Always distant or after lunch partially obscured by the sea wall, we got some half decent digiscoped shots. Many have mentioned the lack of a black band on the face but you can see this clearly starting to come through on both cheeks. The bird appears fully winged and clearly unringed… I’m happy!

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Baikal Teal

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Baikal Teal

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Baikal Teal

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Baikal Teal

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Baikal Teal

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Baikal Teal

From what I saw yesterday and from reading discussion on Birding Frontiers, I’d push y luck and age the bird as a 1W male.

Oh Yeah! The Norwegian Blue?

This morning Dave Gray, Steve James and I headed off to Norfolk for a spot of birding. Colin Green had gone down with the Jimmy Smits and The Llama thought the weather wasn’t going to be any good. As we headed through the fens we did wonder whether Andy was right but in Norfolk it was a pretty nice bright morning.

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Holt Lowes

Our first stop was Holt Country Park. Here we took radios with Steve walking the park and Dave and I headed to the Edgefield sign clearfell. After a good hour we’d seen or heard nothing Crossbill like so set off back to the car to think about strategy. There’s an awful lot of good habitat there…

Dave and I found a Fly Agaric that looked like something had been munching on it.

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Fly Agaric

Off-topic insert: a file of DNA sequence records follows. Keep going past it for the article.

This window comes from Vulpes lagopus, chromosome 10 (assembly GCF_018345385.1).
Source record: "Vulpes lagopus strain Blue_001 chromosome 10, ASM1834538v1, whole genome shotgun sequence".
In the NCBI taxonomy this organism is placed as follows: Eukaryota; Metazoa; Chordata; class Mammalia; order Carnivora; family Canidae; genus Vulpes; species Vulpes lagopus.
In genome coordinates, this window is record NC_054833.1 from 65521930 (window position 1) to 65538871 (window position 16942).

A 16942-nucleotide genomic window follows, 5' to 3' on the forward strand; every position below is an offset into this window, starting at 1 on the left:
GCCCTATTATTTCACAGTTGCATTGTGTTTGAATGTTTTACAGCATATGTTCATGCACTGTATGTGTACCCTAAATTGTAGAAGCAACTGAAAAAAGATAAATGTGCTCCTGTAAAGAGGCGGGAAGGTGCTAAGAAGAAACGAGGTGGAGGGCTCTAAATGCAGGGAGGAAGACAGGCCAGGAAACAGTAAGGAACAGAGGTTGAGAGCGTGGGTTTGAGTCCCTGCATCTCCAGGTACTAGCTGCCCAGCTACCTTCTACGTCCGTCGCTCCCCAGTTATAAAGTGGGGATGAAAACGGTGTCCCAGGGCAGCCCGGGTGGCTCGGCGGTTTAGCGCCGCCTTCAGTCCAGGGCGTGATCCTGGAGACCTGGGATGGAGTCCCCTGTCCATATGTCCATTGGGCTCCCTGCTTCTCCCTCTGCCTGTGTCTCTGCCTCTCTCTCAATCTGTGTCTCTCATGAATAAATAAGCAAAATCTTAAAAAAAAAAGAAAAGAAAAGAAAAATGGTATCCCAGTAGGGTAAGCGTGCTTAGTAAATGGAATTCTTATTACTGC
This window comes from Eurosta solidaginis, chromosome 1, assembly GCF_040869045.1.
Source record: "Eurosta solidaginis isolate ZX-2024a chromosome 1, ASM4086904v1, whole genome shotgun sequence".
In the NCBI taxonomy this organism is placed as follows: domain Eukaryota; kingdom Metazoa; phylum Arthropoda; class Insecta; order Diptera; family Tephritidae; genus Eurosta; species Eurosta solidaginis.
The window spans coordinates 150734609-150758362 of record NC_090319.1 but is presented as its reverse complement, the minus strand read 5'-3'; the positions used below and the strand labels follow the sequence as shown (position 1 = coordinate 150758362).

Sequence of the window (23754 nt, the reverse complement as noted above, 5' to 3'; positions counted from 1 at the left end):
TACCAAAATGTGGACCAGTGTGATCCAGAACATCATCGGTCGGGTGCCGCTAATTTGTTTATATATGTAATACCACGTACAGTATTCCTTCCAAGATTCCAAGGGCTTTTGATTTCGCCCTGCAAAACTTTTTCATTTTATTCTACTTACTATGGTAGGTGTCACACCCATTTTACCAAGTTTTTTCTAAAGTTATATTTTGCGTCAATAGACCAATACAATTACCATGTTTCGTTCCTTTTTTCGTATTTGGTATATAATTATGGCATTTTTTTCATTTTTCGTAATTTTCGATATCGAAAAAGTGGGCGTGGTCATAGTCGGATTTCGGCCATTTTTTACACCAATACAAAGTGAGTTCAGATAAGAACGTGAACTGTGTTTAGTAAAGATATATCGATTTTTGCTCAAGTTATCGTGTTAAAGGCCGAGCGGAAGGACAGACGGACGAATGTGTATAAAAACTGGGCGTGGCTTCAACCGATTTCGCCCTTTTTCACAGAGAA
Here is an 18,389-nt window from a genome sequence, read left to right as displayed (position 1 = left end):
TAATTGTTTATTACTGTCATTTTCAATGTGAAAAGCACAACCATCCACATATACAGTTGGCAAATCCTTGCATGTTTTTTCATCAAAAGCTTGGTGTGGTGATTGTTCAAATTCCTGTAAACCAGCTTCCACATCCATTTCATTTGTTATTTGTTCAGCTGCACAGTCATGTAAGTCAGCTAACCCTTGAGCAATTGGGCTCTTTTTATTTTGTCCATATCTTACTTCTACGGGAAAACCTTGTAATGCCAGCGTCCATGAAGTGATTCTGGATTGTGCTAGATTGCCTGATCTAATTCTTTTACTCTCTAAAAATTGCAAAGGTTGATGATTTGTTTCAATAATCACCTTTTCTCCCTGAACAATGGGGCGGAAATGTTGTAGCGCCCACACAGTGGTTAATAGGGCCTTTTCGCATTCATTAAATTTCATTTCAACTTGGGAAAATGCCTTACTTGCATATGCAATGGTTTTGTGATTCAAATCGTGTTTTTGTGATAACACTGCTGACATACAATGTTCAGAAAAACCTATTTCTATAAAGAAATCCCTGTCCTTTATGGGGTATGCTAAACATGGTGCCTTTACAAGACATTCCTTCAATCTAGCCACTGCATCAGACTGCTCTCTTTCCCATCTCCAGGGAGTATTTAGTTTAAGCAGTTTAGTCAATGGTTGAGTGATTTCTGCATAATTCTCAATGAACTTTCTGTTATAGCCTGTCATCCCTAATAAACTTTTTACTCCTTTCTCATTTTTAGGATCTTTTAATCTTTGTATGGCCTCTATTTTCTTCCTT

Just as we set off towards the car park a flock of Parrot Crossbills over unseen but calling loudly. We radioed Steve and headed back out on to the Heath where I picked up a few in a lone pine. Steve joined us and we started to move closer. The birds soon settled in a stand of trees and started to demolish the cones. Snipping them off, then trapping the cone with their feet before demolishing it to get the seeds.

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Here Be Crossbills

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Parrot Crossbills and Common Crossbills

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Parrot Crossbill

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Parrot Crossbill

We counted 15 at this point but as a Sparrowhawk went through it was clear there were a few more. We were joined by Richard Millington and finally arrived at a total of 23 Parrots and one Common Crossbill… in flight it looked tiny by comparison. There were also a few Brambling knocking about.

After lunch we stopped in at Holkham and had Pink-footed Goose and White-fronted Goose.

Our last stop was Roydon Common where we were treated to five Hen Harrier roosting including a beautiful ghostly male. Not a day of quantity but hey, feel the quality.

Ride A White Swan

A few more photos of the Collingham Pied Wheatear from yesterday courtesy of Colin Green.

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Pied Wheatear © Colin Green

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Pied Wheatear © Colin Green

Both show the tail pattern quite nicely. Why Ride A White Swan? Well I guess you had to be there when a mad old lady was trying to give direction to where it probably wasn’t but then again it may have been…

Here’s a bit of Marc Bolan and T. Rex to cheer you up.

Yellow

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A quiet start to our vismigging – we were joined for an hour by Dave Beckerton – this morning. The Yellow Wagtails finally got into their stride with a record total for us of 17, all singletons except for a flock of four. The flavas were eclipsed by the 37 Swallow but still not one Mipit.

Totals on Trektellen here.